In the tense days, exactly three years ago, when it seemed that the Saudis and Emiratis might actually militarily invade Qatar and depose Sheikh Tamim, it appears to have been Turkey that intervened most effectively. The Turkish parliament authorized the stationing of some two hundred Turkish troops in Qatar, and their presence served as an effective warning to Saudi Arabia not to try anything. Turkey is a NATO country with a big well-trained army and excellent air force with the latest US weapons, and while Saudi Arabia has bought a lot of fancy equipment, its military’s poor showing in Yemen since 2015 does not inspire confidence that they know how to use it or that their army has much esprit de corps. Turkey would wipe the mat with them.
By the fall of 2017, Trump had somehow been convinced to stop backing the blockade against Qatar, and relations between Doha and Washington improved. Some of this change was accomplished by Tillerson and Mattis. Some of it was effective Qatari lobbying (though Saudi Arabia and the UAE are bigger players in the inside-the-beltway lobbying scene).
Qatar had been punching above its weight in the region beginning in 2011, strongly supporting the Egyptian Revolution, rebels in Syria, rebels in Libya, and the Nahda or Renaissance Party in Tunisia. Its citizen population is only 300,000 or so, about the size of Pittsburgh or Cincinnati. Egypt’s population is about 100 million. Some of the rebel groups Qatar favored were Muslim fundamentalist, such as the Muslim Brotherhood (though the MB in this period had committed itself to parliamentary democracy). But Qatar’s politics can’t be reduced to the Muslim Brotherhood, which is not important in Doha. Qatar has supported a free press and democratic elections whatever the outcome. It has given billions to multi-cultural Lebanon, and also welcomed strongly secular figures such as former Palestinian-Israeli lawmaker Azmi Bishara to Doha, giving them positions of importance. (The Saudis demanded that Qatar close down Al Jazeera and expel Bishara).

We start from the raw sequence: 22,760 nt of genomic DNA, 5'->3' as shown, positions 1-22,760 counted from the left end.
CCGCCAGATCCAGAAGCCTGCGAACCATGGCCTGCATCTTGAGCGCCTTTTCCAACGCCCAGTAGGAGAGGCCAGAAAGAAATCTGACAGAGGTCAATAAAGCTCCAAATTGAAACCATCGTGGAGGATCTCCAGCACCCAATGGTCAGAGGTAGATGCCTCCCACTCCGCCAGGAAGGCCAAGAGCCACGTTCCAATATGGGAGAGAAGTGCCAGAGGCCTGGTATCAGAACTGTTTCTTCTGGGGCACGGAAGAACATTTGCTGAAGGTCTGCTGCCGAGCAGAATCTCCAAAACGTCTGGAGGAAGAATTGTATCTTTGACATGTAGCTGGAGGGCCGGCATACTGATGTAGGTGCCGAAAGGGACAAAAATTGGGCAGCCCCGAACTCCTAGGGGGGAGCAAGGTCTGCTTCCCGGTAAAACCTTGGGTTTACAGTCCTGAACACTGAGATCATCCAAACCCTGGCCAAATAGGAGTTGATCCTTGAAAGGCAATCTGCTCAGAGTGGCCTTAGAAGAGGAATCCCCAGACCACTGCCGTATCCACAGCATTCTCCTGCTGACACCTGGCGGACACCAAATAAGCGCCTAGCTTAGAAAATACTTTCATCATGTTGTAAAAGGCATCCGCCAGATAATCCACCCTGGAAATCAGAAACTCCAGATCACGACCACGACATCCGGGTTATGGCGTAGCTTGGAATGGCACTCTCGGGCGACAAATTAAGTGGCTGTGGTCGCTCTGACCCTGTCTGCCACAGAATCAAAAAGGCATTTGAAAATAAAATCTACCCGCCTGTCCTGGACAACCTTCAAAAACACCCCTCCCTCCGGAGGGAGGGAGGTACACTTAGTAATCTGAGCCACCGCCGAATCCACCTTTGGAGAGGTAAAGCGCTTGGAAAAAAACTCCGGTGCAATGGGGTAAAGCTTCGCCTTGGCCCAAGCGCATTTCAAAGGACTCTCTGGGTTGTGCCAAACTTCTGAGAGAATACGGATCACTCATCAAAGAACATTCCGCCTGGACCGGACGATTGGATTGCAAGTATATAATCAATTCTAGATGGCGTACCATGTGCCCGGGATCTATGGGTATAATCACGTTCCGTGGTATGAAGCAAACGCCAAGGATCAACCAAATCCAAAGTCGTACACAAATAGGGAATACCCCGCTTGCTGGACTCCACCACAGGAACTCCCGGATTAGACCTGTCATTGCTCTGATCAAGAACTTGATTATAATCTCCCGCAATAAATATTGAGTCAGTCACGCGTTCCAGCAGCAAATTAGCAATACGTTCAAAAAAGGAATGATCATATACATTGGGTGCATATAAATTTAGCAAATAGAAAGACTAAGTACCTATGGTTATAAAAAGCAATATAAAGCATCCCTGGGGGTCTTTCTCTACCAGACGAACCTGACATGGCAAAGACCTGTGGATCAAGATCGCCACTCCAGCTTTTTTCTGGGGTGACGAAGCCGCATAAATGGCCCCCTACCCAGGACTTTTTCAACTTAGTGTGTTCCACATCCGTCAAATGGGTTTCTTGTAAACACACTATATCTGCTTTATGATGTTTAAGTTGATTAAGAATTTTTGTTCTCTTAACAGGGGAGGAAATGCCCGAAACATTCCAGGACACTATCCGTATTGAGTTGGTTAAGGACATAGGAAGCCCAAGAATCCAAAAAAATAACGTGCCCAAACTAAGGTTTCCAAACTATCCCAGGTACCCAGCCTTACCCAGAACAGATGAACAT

Since the blockade began, Qatar has retrenched in its foreign policy, leaving geopolitics largely to other players. Turkey has taken up some of the slack here as a champion of democratic pluralism that makes a place for the Religious Right, though its own democracy has been injured by the policies of President Tayyip Erdogan.
When Napoleon was accused of having a prominent enemy assassinated, a French politician observed that the act was worse than a crime, it was a mistake. That observation should be the epitaph for the Trump administration. It is certainly a true assessment of his initial support for the blockade of Qatar. That was a mistake that continues to harm US interests in the Gulf region. Is there no conspiracy theory Trump won’t fall for, however damaging to US interests?